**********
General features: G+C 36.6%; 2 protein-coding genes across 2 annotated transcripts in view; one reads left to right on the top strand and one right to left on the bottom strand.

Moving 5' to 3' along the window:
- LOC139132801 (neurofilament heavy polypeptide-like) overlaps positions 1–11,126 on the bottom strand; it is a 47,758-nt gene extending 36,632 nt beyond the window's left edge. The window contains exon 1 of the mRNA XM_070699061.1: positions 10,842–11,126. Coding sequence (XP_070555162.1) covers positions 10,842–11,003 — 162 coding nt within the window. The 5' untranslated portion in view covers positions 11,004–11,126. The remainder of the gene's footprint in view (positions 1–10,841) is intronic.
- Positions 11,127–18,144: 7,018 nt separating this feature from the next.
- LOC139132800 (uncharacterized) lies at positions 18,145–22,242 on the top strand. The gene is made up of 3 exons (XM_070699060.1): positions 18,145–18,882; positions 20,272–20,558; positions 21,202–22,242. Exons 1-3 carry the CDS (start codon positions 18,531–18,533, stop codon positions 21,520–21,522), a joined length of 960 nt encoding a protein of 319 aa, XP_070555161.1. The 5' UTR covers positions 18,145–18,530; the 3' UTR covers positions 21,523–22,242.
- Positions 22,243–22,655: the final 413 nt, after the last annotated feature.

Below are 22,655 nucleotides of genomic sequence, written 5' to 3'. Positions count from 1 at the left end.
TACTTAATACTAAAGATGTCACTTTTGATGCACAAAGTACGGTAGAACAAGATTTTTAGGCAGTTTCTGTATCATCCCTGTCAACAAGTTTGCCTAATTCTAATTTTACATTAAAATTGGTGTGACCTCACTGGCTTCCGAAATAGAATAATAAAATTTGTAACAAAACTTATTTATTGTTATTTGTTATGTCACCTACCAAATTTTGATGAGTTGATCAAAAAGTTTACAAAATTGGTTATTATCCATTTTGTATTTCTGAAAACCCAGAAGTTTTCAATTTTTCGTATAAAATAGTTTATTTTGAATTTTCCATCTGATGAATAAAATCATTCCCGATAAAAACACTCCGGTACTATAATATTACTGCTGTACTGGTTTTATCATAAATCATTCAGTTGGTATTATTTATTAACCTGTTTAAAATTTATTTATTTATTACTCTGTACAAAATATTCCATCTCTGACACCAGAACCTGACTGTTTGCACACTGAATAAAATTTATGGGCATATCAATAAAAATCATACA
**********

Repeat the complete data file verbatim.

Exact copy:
General features: G+C 36.6%; 2 protein-coding genes across 2 annotated transcripts in view; one reads left to right on the top strand and one right to left on the bottom strand.

Moving 5' to 3' along the window:
- LOC139132801 (neurofilament heavy polypeptide-like) overlaps positions 1–11,126 on the bottom strand; it is a 47,758-nt gene extending 36,632 nt beyond the window's left edge. The window contains exon 1 of the mRNA XM_070699061.1: positions 10,842–11,126. Coding sequence (XP_070555162.1) covers positions 10,842–11,003 — 162 coding nt within the window. The 5' untranslated portion in view covers positions 11,004–11,126. The remainder of the gene's footprint in view (positions 1–10,841) is intronic.
- Positions 11,127–18,144: 7,018 nt separating this feature from the next.
- LOC139132800 (uncharacterized) lies at positions 18,145–22,242 on the top strand. The gene is made up of 3 exons (XM_070699060.1): positions 18,145–18,882; positions 20,272–20,558; positions 21,202–22,242. Exons 1-3 carry the CDS (start codon positions 18,531–18,533, stop codon positions 21,520–21,522), a joined length of 960 nt encoding a protein of 319 aa, XP_070555161.1. The 5' UTR covers positions 18,145–18,530; the 3' UTR covers positions 21,523–22,242.
- Positions 22,243–22,655: the final 413 nt, after the last annotated feature.

Below are 22,655 nucleotides of genomic sequence, written 5' to 3'. Positions count from 1 at the left end.
TACTTAATACTAAAGATGTCACTTTTGATGCACAAAGTACGGTAGAACAAGATTTTTAGGCAGTTTCTGTATCATCCCTGTCAACAAGTTTGCCTAATTCTAATTTTACATTAAAATTGGTGTGACCTCACTGGCTTCCGAAATAGAATAATAAAATTTGTAACAAAACTTATTTATTGTTATTTGTTATGTCACCTACCAAATTTTGATGAGTTGATCAAAAAGTTTACAAAATTGGTTATTATCCATTTTGTATTTCTGAAAACCCAGAAGTTTTCAATTTTTCGTATAAAATAGTTTATTTTGAATTTTCCATCTGATGAATAAAATCATTCCCGATAAAAACACTCCGGTACTATAATATTACTGCTGTACTGGTTTTATCATAAATCATTCAGTTGGTATTATTTATTAACCTGTTTAAAATTTATTTATTTATTACTCTGTACAAAATATTCCATCTCTGACACCAGAACCTGACTGTTTGCACACTGAATAAAATTTATGGGCATATCAATAAAAATCATACA